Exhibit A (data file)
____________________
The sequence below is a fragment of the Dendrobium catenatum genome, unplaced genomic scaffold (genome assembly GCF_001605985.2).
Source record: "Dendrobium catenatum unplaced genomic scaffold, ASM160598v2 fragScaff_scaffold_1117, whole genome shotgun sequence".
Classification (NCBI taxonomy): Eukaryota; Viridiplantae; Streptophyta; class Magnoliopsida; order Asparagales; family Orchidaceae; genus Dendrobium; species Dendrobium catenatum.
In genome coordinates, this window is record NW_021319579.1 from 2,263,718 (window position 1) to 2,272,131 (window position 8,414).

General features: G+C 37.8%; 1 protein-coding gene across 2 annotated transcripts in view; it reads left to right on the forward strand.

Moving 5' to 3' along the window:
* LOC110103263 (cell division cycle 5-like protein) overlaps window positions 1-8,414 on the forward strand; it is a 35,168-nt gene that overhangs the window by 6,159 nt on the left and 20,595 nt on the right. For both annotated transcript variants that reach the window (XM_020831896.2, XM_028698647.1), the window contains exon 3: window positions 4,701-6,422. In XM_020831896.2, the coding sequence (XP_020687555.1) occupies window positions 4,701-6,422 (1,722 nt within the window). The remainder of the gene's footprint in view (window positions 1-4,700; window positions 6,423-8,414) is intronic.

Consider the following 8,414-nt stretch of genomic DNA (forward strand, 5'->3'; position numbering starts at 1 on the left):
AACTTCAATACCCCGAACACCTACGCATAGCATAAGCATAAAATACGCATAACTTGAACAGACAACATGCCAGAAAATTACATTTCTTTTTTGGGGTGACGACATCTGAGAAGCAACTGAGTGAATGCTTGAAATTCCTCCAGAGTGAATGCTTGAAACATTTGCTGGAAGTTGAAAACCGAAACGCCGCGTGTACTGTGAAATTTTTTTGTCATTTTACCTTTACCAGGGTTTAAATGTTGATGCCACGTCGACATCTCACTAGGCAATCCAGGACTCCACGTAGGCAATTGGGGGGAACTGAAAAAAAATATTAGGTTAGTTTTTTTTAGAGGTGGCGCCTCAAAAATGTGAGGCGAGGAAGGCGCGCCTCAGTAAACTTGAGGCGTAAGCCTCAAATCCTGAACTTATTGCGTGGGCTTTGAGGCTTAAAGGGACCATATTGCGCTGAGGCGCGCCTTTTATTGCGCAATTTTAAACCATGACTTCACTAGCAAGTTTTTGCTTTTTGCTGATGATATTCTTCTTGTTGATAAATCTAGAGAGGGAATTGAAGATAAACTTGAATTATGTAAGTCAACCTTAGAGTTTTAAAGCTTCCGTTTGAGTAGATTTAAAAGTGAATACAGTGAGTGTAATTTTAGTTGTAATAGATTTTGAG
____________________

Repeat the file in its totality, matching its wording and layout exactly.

The sequence below is a fragment of the Dendrobium catenatum genome, unplaced genomic scaffold (genome assembly GCF_001605985.2).
Source record: "Dendrobium catenatum unplaced genomic scaffold, ASM160598v2 fragScaff_scaffold_1117, whole genome shotgun sequence".
Classification (NCBI taxonomy): Eukaryota; Viridiplantae; Streptophyta; class Magnoliopsida; order Asparagales; family Orchidaceae; genus Dendrobium; species Dendrobium catenatum.
In genome coordinates, this window is record NW_021319579.1 from 2,263,718 (window position 1) to 2,272,131 (window position 8,414).

General features: G+C 37.8%; 1 protein-coding gene across 2 annotated transcripts in view; it reads left to right on the forward strand.

Moving 5' to 3' along the window:
* LOC110103263 (cell division cycle 5-like protein) overlaps window positions 1-8,414 on the forward strand; it is a 35,168-nt gene that overhangs the window by 6,159 nt on the left and 20,595 nt on the right. For both annotated transcript variants that reach the window (XM_020831896.2, XM_028698647.1), the window contains exon 3: window positions 4,701-6,422. In XM_020831896.2, the coding sequence (XP_020687555.1) occupies window positions 4,701-6,422 (1,722 nt within the window). The remainder of the gene's footprint in view (window positions 1-4,700; window positions 6,423-8,414) is intronic.

Consider the following 8,414-nt stretch of genomic DNA (forward strand, 5'->3'; position numbering starts at 1 on the left):
AACTTCAATACCCCGAACACCTACGCATAGCATAAGCATAAAATACGCATAACTTGAACAGACAACATGCCAGAAAATTACATTTCTTTTTTGGGGTGACGACATCTGAGAAGCAACTGAGTGAATGCTTGAAATTCCTCCAGAGTGAATGCTTGAAACATTTGCTGGAAGTTGAAAACCGAAACGCCGCGTGTACTGTGAAATTTTTTTGTCATTTTACCTTTACCAGGGTTTAAATGTTGATGCCACGTCGACATCTCACTAGGCAATCCAGGACTCCACGTAGGCAATTGGGGGGAACTGAAAAAAAATATTAGGTTAGTTTTTTTTAGAGGTGGCGCCTCAAAAATGTGAGGCGAGGAAGGCGCGCCTCAGTAAACTTGAGGCGTAAGCCTCAAATCCTGAACTTATTGCGTGGGCTTTGAGGCTTAAAGGGACCATATTGCGCTGAGGCGCGCCTTTTATTGCGCAATTTTAAACCATGACTTCACTAGCAAGTTTTTGCTTTTTGCTGATGATATTCTTCTTGTTGATAAATCTAGAGAGGGAATTGAAGATAAACTTGAATTATGTAAGTCAACCTTAGAGTTTTAAAGCTTCCGTTTGAGTAGATTTAAAAGTGAATACAGTGAGTGTAATTTTAGTTGTAATAGATTTTGAG